- She absolutely values her sleep
- She is a very light sleeper
Ashlie is a woman whose sleep is so important to her that she once yelled at her mom for making too much noise at night while her mother was returning from the bathroom after spending an hour up sick. So for Ashlie to say she will wake up with JP every two hours during the night, so her husband can rollover and rest for an upcoming exam is…well it’s nothing short of unconditional love from her. Also while parents need to be selfless, I feel like 48 hours to a week after pushing a human out from your body is a time where a woman can get away with being selfish. Instead Ash chose to use this time to give her husband additional rest. Amazing…
I could go on about how great a mother Ashlie is. She has just so naturally embraced her role as mother. I always knew she would be a great mother, but I’m actually surprised how great of a mother she really is. She just does a wonderful job balancing her roles as mother. While she could get away with only feeding and changing him all day, she still manages to find time to clean, do laundry, blog, or run errands. On days that she doesn’t accomplish as much as she would have liked, she doesn’t get down on herself and just embraces that JP was a little bit needy that day. When her husband is failing to contribute and support as much as he should, she gently tells him she needs additional help. I braced myself before JP was born for some melt-downs or panic attacks, but she hasn’t had them at all; which I believe is because she is so good at communicating with me when she needs help. In a word Ashlie is present, which is exactly how we should live. I’m so proud of her and I truly continue to be impressed every day. She is a wonderful woman. I’d marry her again tomorrow if I could.
As for me and what I experienced coming home from the hospital these last three weeks. I’ll say at first I was surprised. Everyone always talks about the outpouring of love that comes toward your child seconds after he emerges from the womb. I didn’t initially feel that. Mostly I felt relief and love toward my wife. Oh and an overwhelming fear of my exam a week from JP’s birthday. The initial days after the birth I was worried my cold, stony heart would relapse to its pre-birth Grinch size. But with my test behind me I was able to process my feelings more. What I’ve found is every day I love JP more than the previous day. Every day it’s easier to sacrifice for JP and mom. I also found my desires changed overnight. For better or worse, I know longer care about going to the bar on Friday night to hang out with friends. I’d much more content having a glass of milk at home with my wife and baby.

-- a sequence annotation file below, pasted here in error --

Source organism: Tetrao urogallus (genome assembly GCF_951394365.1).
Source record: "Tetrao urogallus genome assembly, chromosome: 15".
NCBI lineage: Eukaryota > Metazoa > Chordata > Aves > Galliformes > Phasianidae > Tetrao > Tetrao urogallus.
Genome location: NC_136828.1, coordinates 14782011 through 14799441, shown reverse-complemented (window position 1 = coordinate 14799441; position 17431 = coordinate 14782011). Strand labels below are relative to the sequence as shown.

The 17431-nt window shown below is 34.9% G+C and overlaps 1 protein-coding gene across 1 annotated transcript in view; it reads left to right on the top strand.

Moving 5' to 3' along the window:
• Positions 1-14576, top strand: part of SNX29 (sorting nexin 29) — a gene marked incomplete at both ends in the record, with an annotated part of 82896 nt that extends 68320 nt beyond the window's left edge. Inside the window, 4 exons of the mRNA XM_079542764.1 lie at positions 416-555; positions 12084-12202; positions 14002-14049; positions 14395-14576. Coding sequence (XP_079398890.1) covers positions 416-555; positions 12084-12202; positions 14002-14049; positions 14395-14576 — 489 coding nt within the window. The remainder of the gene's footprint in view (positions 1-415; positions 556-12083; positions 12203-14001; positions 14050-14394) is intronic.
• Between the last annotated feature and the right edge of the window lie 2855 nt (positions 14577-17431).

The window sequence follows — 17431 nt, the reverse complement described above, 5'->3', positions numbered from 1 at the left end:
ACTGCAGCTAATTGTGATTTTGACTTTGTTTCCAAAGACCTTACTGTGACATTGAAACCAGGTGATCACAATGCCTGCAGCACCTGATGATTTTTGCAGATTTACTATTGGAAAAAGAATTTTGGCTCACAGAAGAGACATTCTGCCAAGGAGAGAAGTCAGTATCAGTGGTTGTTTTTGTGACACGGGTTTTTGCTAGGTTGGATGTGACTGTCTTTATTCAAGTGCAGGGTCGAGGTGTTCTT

However, I would say the biggest surprise to me has been my inability to distinguish my love for Ashlie and John-Paul. When Ashlie is selflessly taking care of him the love and affection I feel for her increases the love I have for JP. When JP interrupts his grumpy face for a 2 second smile it stirs up more love toward Ashlie. When I change JP’s diaper I feel like I’m doing it equally out of love for him and Ashlie. I’ve found the love for one engenders more love for the other. I suppose the only reason it surprises me is because no one talks about that feeling. When they discuss the emotions from having a new child it’s always individually focuses. I’ve found my emotions have been unifying.
Life is good, God is truly good. This child that began with love has somehow given more love back to me, which makes me love his mother even more. He’s brought us closer and made us a family. My heart is full. In this season, I am more thankful than ever.
7 thoughts on “A Grateful Father”
Yes. Just, yes. Mmhmmm God is great! I am praying hardcore for the Dill Family 🙂
I am not ashamed to admit to having tears running down this old mans cheeks. Oh Joshua, what a GODLY man You are. I could have searched the world over
and never have found the perfect man for my Poopsie wana, but God did.
Happy Thanksgiving Dill Family. Beautiful post Josh. The world needs more Mommy’s and Daddy’s like you two. John Paul is a very luck boy!
Thank you Josh for sharing such a personal look into your family. The love you share is such a beautiful reflection of the Father’s love and my heart just wants to burst with joy for you all!
Wow, no words. Thank you so much for taking a moment to collect and share your thoughts, Josh. They are more valuable than you know. God bless you and your beautiful, full family ❤
Don’t mind me innocent spectators, just a girl weeping at her laptop in a cafe. nbd.
Josh, what a beautiful and heartfelt account. You brought me to tears. I’m so glad that Ashlie has you in her life!